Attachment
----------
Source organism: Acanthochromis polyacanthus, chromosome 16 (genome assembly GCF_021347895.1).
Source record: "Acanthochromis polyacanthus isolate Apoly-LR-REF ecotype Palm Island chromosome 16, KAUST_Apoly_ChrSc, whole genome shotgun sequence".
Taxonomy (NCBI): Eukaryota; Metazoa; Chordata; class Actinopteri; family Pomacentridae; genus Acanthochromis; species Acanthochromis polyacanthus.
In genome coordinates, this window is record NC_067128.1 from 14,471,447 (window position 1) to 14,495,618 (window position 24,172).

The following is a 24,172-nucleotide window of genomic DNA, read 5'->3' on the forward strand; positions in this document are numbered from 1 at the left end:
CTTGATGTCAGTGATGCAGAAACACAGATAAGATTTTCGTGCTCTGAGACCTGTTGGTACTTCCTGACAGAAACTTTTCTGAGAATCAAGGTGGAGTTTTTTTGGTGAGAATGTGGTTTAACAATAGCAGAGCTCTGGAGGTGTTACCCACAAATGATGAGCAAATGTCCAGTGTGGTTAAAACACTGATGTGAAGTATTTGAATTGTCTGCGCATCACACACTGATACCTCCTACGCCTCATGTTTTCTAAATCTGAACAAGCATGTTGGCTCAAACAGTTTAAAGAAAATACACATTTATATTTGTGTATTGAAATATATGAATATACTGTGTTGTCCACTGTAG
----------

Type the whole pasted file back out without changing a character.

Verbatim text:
Source organism: Acanthochromis polyacanthus, chromosome 16 (genome assembly GCF_021347895.1).
Source record: "Acanthochromis polyacanthus isolate Apoly-LR-REF ecotype Palm Island chromosome 16, KAUST_Apoly_ChrSc, whole genome shotgun sequence".
Taxonomy (NCBI): Eukaryota; Metazoa; Chordata; class Actinopteri; family Pomacentridae; genus Acanthochromis; species Acanthochromis polyacanthus.
In genome coordinates, this window is record NC_067128.1 from 14,471,447 (window position 1) to 14,495,618 (window position 24,172).

The following is a 24,172-nucleotide window of genomic DNA, read 5'->3' on the forward strand; positions in this document are numbered from 1 at the left end:
CTTGATGTCAGTGATGCAGAAACACAGATAAGATTTTCGTGCTCTGAGACCTGTTGGTACTTCCTGACAGAAACTTTTCTGAGAATCAAGGTGGAGTTTTTTTGGTGAGAATGTGGTTTAACAATAGCAGAGCTCTGGAGGTGTTACCCACAAATGATGAGCAAATGTCCAGTGTGGTTAAAACACTGATGTGAAGTATTTGAATTGTCTGCGCATCACACACTGATACCTCCTACGCCTCATGTTTTCTAAATCTGAACAAGCATGTTGGCTCAAACAGTTTAAAGAAAATACACATTTATATTTGTGTATTGAAATATATGAATATACTGTGTTGTCCACTGTAG